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Question DetailsAsked on 8/12/2014

We are thinking about getting solar panelling put on our roof. Is it worth the investment?

We live in SF, CA. Our roof is flat and we get a lot of sun exposure.

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2 Answers

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We actually just did a very in-depth podcast on this very subject with a roofing contractor in California - give it a listen!


https://www.angieslist.com/articles/w...

Answered 4 years ago by KielH

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In the short run - generally no. Partly because most homes just cannot effectively use the power without a pretty expensive electrical conversion and interface system which degrades the economics, but mostly because partially solar powered homes are not a big selling point to most buyers, and with the average homeowner moving every 5 years or so, you generally will never recoup anywhere the investment in your resale. And of those who do recoup the cost, when figuring in cost of money and fuly amortizing the "investment", it very commonly comes up with a negative rate of return. Of course, if you play wth estimated future electricity and gas costs and inflation rates you can make it look worse or fantastic, based on your assumptions.


Basically, if a buyer sees your house sitting in the same block with an essentially identical one but you are asking $10-50,000 more because you sank tens of thousands into a solar system, guess which house most people will make an offer on. Indeed, in talking to Realtors, I have only found one (who specialized in high-end and very modern hard-to-sell properties) who said having a solar system was a benefit rather than a detriment to selling a house, because so many people do not want the hassle or trust it to really save them money - and many indeed to not.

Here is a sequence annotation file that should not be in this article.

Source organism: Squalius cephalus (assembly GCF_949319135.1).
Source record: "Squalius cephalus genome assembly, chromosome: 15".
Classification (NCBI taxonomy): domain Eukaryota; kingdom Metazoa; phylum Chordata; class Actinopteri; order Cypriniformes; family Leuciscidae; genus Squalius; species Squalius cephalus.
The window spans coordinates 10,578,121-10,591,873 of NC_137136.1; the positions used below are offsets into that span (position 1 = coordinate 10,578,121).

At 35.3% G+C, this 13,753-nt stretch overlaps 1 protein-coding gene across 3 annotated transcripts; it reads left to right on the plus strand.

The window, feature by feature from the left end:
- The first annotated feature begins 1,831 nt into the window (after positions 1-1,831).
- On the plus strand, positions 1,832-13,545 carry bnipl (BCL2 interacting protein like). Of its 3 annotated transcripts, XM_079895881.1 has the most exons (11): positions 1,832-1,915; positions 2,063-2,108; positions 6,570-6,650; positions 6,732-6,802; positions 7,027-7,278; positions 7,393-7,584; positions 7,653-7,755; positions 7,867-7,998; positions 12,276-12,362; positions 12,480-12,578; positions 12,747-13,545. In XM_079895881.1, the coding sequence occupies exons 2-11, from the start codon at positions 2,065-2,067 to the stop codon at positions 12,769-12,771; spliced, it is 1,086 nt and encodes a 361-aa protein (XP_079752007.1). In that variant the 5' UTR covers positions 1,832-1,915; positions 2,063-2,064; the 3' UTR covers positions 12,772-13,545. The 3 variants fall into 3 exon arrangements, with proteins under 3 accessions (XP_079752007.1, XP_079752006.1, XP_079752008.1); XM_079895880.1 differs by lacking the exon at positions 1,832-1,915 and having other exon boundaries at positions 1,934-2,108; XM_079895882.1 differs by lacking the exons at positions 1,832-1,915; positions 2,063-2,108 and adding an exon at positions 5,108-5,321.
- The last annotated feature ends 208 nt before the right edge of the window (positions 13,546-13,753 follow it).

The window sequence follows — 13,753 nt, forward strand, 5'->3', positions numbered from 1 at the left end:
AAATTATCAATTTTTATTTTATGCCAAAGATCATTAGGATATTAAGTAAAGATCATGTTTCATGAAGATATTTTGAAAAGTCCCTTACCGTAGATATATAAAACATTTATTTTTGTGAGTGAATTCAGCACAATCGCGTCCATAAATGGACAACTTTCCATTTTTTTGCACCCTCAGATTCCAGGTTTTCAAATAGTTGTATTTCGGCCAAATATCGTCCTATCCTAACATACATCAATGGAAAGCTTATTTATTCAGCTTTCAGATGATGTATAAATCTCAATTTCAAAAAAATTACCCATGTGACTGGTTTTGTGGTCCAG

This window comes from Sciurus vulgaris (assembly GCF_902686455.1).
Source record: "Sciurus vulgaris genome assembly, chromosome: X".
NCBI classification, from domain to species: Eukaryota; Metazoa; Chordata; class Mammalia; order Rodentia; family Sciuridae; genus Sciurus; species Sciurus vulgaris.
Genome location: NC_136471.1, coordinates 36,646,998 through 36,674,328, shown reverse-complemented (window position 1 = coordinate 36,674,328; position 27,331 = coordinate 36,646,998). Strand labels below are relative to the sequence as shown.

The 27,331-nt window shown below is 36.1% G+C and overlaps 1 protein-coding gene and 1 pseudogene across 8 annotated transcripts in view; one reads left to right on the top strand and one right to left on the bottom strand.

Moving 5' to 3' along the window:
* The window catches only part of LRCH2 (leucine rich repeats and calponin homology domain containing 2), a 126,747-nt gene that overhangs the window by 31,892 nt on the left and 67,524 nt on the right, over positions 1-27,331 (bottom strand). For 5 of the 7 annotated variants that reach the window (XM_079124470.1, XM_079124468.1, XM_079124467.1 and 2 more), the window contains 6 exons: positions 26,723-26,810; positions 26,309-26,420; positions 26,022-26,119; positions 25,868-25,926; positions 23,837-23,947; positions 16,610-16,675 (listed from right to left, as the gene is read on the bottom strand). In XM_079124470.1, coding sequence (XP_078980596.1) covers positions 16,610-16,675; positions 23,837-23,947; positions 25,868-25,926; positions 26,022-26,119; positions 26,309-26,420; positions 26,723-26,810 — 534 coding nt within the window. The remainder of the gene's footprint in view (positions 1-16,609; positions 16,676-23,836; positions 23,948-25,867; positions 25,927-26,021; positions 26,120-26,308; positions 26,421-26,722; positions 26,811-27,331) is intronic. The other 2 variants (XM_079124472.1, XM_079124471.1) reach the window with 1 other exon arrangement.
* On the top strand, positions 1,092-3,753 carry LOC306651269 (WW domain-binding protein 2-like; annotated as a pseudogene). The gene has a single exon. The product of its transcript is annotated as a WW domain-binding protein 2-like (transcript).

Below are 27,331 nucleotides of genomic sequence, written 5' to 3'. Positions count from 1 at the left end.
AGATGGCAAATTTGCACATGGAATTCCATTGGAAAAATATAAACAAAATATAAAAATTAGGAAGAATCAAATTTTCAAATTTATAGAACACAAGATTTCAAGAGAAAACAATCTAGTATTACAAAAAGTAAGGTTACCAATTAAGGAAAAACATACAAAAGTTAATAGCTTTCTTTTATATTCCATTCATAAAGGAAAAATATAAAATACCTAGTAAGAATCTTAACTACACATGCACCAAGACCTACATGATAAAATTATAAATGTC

Ove the long term, in sunny areas and with properly installed panels (which generally means high-profile - either tilted up to optimal sun angle on the roof or in northern climes wall-mounted) may, depending on what the long-term reliability of the panels themselves turns out to be which is becoming an issue already with some brands, and depending on penetration and organic debris accumulation-caused leak issues where the panels are mounted (which is already becoming a significant issue), they might pay off over a long time (typically 20-30 years plus), but it means putting a lot of money down upfront for a maybe payoff, and maybe difficulty selling the home if you move in the interim - so after having worked on both large and small solar projects, my recommendation is to avoid solar or geothermal at the homeowner or small commercial level unless the trade-off is home-generated power like at cabins and remote sites where the cost of using gas or diesel is prohibitive, like the $1-3/KWHr (versus normal 8-18¢/KWHr) I have seen on some jobs.


I am assuming you are in PG&E country - they and the state energy conseervation program and a lot of other sites like UCBerkeley have a lot of info on solar power and heating - just take it with a grain of salt, because a lot of the costs and assumptions use optomistic forecasts that make it look good, and generally ignore issues like age-degradation of solar panels (which happens pretty fast), cleaning needs to remove urban (or desert) dust, leaks from the roofing that is covered or penetrated, the high cost of repairmen for this type of system as most electricians are not trained in them, the incredible electricity costs if your system is set up to "sell" power to the utility when its output exceeds your demand but then the system develops a short or reverse polarizesso starts sucking power down without you knowing it (with associated bills which can reach hundreds of $ per day), etc. - so buyer beware. Ditto to companies "leasing" systems or "paying you" to put them on your house - a lot of those have major pitfalls under certain generally unforeseen circumstances, inlcuding nasty things like uncancellable contracts or incredible removal charges, guarantees to the power company of minimum power supply if selling power to them and associated very high replacement power charges for not keeping up with that supply, etc.

Answered 4 years ago by LCD




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